Tea, in the beginning, was grown naturally, without fertilizer or pesticides and thrived in the wild, untended by people. Legend attributes tea’s discovery as a beverage to the Chinese Emperor Chen Nung. In 2737 BC, he was boiling water ‘to purify it’ when leaves from a tea tree by chance fell in the pot. The aroma was tantalizing. The Emperor tried the brew and was enchanted by this clear, cheering drink. The very word tea comes from a Chinese Amoy dialect, corrupted from the word t’e, which was pronounced as tay. Even Ceylon Tea, or Sri Lankan Tea, is known by this term today. Its botanical name Camellia sinensis confirms its Chinese origins.
Tea was regarded as a medicinal herb and was cultivated carefully as its popularity in elite Chinese circles grew. Over millennia the drinking of tea, made with sun-dried leaves steeped in boiling water, became part of daily life in China. Tea arrived in Europe in the 17th century and became an important trading commodity between East and West. China wanted little the European traders had to offer for its tea. The increased demand in Europe for tea rapidly put pressure on traders to find or create something the Chinese wanted.
The solution was the sale of opium to China from India. This became the way of financing Europe’s demand for tea. However, while opium provided the silver to buy tea, it also increased political tensions that made the tea trade with China even more difficult.
The British were keen to find another place where tea could be grown to avoid the difficulties of trade with China and to gain greater control over its production, supply, and marketing. The discovery in 1823 of tea trees growing in Assam enabled the British to copy the Chinese. Tea was produced for export to England to satisfy their passion for the beverage.
In Ceylon (Sri Lanka), the arrival of the island’s fifth British governor, Sir Edward Barnes, in Colombo in July 1819, was to lead to the commencement of the island’s tea industry. Barnes, then 43, was an energetic visionary. He declared that what the island needed – instead of forts to subjugate the people – was roads. So the country’s natural resources could be developed through agriculture.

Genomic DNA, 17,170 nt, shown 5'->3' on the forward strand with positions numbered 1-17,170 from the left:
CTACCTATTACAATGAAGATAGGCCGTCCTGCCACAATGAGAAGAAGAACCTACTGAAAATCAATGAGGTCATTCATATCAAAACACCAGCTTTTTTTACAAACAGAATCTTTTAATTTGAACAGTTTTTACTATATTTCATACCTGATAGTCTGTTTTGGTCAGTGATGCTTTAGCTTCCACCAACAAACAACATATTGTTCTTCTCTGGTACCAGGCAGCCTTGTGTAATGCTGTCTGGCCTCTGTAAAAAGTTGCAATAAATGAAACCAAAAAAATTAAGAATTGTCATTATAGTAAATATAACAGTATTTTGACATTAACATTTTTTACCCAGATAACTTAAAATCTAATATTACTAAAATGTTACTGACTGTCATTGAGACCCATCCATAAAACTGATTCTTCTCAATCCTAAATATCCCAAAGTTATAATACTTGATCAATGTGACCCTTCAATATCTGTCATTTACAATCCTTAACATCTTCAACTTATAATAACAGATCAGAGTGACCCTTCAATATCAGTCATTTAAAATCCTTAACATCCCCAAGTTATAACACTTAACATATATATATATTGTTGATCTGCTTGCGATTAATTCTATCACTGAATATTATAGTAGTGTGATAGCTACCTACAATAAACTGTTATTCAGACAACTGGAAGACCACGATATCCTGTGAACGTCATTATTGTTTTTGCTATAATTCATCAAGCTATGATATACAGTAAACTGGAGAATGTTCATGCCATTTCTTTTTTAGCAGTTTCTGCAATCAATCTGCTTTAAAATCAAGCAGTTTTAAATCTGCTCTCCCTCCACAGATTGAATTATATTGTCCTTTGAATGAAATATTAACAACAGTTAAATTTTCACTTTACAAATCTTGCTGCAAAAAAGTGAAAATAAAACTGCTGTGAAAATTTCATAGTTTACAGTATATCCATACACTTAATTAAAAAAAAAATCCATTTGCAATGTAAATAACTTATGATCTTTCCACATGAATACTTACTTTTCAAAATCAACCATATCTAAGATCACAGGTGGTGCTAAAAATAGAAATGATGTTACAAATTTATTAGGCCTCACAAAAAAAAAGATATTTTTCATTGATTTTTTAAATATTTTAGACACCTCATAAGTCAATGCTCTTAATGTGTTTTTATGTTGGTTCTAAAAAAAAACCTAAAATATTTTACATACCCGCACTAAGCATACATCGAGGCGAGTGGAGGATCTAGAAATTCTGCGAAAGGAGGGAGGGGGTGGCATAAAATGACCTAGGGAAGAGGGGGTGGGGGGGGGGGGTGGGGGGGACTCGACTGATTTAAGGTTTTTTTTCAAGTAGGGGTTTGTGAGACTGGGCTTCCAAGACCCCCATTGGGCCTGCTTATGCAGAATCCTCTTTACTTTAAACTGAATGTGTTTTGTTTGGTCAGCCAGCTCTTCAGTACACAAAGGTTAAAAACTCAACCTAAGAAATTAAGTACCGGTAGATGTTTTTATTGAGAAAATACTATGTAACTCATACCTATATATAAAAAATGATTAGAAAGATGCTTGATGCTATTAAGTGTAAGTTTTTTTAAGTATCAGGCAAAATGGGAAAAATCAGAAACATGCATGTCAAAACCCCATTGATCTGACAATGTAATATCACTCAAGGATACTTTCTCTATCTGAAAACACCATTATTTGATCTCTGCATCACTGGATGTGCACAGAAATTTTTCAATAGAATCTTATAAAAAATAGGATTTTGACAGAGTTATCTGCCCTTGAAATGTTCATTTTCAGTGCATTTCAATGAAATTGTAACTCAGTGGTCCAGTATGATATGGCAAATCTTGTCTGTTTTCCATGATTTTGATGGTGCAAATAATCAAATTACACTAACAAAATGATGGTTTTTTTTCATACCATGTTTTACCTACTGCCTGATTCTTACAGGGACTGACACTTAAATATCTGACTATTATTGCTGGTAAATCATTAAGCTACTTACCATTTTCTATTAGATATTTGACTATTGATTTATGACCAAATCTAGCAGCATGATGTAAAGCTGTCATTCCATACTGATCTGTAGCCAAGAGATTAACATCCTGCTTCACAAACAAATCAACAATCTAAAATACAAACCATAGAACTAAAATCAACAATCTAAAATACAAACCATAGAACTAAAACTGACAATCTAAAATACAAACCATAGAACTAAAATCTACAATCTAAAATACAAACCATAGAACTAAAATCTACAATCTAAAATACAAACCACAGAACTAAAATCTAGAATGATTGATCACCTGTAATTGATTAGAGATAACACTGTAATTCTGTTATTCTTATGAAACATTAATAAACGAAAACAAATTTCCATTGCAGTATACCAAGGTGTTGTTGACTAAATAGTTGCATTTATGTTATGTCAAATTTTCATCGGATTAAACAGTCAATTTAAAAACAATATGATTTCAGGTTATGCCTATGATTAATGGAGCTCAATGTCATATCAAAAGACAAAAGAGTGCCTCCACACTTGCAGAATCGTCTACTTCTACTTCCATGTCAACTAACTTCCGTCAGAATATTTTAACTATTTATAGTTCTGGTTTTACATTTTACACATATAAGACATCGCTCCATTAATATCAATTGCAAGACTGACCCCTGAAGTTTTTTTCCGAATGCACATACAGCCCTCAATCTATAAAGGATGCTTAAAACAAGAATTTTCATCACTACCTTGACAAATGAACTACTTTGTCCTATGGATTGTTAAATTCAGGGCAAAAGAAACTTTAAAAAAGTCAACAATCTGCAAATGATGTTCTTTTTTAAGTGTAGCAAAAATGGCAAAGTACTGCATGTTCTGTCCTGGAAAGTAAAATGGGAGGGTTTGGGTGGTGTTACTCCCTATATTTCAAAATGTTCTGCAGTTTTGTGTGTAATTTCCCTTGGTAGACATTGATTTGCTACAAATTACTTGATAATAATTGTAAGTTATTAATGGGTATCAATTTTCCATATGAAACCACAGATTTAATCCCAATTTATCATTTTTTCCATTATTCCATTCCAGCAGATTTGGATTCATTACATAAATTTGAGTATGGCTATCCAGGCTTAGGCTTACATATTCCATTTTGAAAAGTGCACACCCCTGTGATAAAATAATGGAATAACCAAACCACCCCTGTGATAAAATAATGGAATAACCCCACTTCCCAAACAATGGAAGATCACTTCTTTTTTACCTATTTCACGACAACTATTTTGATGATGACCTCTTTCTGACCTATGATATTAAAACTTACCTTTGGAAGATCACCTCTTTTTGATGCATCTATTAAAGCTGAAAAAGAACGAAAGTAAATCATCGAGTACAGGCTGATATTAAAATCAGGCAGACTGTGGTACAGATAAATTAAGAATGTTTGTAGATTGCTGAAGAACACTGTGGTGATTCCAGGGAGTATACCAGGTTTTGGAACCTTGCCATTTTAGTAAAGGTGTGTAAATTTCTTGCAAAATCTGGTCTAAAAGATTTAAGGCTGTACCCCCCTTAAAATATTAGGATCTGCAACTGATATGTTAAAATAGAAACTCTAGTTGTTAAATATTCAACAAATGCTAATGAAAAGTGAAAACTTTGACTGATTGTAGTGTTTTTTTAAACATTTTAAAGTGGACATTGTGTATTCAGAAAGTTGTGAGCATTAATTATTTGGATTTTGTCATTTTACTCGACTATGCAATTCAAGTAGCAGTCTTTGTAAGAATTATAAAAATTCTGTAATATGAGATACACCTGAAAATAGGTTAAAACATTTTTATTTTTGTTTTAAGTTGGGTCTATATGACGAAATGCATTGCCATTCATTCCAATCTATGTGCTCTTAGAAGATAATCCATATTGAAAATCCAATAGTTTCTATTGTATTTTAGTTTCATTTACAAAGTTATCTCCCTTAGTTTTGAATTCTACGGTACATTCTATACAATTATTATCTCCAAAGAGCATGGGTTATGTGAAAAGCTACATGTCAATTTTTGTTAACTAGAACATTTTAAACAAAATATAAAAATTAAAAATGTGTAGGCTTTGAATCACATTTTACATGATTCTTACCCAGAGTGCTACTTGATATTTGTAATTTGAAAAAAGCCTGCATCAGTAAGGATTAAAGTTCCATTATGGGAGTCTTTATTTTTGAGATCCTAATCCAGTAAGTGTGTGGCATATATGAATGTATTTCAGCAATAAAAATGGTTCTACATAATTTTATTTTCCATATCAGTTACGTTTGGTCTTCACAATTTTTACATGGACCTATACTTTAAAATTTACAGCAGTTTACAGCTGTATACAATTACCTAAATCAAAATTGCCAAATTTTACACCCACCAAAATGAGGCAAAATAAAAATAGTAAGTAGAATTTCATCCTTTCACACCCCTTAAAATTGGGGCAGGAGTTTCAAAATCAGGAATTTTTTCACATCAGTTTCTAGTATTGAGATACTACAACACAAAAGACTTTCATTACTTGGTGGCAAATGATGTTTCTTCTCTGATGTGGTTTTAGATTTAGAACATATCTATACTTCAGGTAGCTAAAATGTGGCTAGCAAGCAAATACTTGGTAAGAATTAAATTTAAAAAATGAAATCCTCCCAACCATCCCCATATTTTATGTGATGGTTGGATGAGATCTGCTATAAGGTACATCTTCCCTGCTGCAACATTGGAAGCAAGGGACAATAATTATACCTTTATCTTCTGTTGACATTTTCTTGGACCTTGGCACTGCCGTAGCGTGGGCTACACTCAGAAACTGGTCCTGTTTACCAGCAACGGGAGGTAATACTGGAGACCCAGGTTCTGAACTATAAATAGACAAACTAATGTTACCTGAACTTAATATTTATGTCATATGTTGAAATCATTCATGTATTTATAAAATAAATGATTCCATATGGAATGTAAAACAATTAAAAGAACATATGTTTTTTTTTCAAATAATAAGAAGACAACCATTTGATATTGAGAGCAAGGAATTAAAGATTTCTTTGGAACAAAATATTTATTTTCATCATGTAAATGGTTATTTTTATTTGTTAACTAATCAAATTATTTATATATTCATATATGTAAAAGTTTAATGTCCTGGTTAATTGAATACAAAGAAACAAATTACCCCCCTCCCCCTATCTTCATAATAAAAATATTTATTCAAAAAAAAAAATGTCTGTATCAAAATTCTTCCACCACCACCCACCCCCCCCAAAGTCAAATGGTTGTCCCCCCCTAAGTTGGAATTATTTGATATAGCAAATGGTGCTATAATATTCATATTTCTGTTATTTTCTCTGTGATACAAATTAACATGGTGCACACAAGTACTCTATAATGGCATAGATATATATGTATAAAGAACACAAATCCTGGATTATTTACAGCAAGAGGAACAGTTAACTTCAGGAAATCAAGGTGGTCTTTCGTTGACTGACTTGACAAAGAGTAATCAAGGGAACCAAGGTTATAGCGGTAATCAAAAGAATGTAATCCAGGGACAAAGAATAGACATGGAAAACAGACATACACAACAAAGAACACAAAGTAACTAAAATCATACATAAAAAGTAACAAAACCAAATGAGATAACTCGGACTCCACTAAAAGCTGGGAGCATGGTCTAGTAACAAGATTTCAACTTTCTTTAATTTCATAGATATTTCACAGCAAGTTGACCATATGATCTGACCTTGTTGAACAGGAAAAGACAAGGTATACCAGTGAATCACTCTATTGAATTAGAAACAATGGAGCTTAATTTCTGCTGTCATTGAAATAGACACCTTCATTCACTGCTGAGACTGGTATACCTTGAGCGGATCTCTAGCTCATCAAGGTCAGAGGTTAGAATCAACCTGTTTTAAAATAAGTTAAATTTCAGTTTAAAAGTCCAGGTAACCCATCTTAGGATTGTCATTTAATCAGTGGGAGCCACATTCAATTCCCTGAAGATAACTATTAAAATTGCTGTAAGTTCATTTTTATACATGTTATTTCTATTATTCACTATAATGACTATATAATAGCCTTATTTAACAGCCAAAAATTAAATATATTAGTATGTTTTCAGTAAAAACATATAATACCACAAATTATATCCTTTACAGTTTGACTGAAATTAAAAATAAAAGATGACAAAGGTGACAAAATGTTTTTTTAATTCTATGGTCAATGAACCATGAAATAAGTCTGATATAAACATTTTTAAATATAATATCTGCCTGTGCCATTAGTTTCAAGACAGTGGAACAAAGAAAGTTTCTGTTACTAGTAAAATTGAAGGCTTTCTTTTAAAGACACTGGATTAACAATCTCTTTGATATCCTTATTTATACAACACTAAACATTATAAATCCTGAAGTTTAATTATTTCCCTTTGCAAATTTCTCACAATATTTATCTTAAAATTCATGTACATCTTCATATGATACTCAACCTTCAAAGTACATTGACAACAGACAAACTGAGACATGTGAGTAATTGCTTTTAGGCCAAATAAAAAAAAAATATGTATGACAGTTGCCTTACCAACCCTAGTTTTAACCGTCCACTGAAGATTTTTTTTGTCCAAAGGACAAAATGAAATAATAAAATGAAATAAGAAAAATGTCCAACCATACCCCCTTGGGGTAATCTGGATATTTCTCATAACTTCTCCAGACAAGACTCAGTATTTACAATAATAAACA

Barnes is not usually credited with introducing tea to Ceylon. It wasn’t until 50 years later that Ceylon Tea was first planted as a commercial crop. However, it was while he was the governor that the first tea cuttings, brought from China, were planted at the government’s Botanical Gardens in Peradeniya, in 1824. This was with Barnes’ blessing as he was himself a keen planter and grew coffee on his own plantation.
Coffee had been introduced to the island by the Dutch during their occupation (1648 – 1796). But no organized effort had been made to develop it as a commercial crop.
A settlement in Nuwara Eliya
It is possible that the Dutch also introduced the tea plant. James Cordiner writes in his book, Description of Ceylon published in 1807, that some tea plants were found growing wild in the northeast, near Trincomalee. He wrote that British soldiers dried the leaves, boiled them, and preferred the ‘decoction’ to coffee.
Barnes encouraged Britons to settle in the island as planters with grants of 4,000 acres (1,618 hectares) of land, free from tax, for five years. This resulted in a land rush that was driven by a demand for coffee in Europe. Barnes opened up the interior, making road access to the former kingdom of Kandy possible, and pioneering a settlement at Nuwara Eliya in the hill country.
Nothing is known of what became of the tea planted as an experiment in the Botanical Gardens in Ceylon at Barnes’ behest, but in 1838 tea grown by British planters in India was shipped to London. It was well received and tea production began in earnest in India.
Indigenous Assam Tea
Seeds of the then recently discovered ‘Indigenous Assam Tea’ was sent from the Calcutta Botanical Gardens to the Botanical Gardens at Peradeniya. This was followed in 1840 by 205 tea plants. Some of those plants were sent to plantations near Nuwara Eliya. In his book Ceylon, Sir James Tennent writes about his visit to the bungalow of Mr. Worms and his brother: ‘Proprietors of one of the finest plantations in the island.’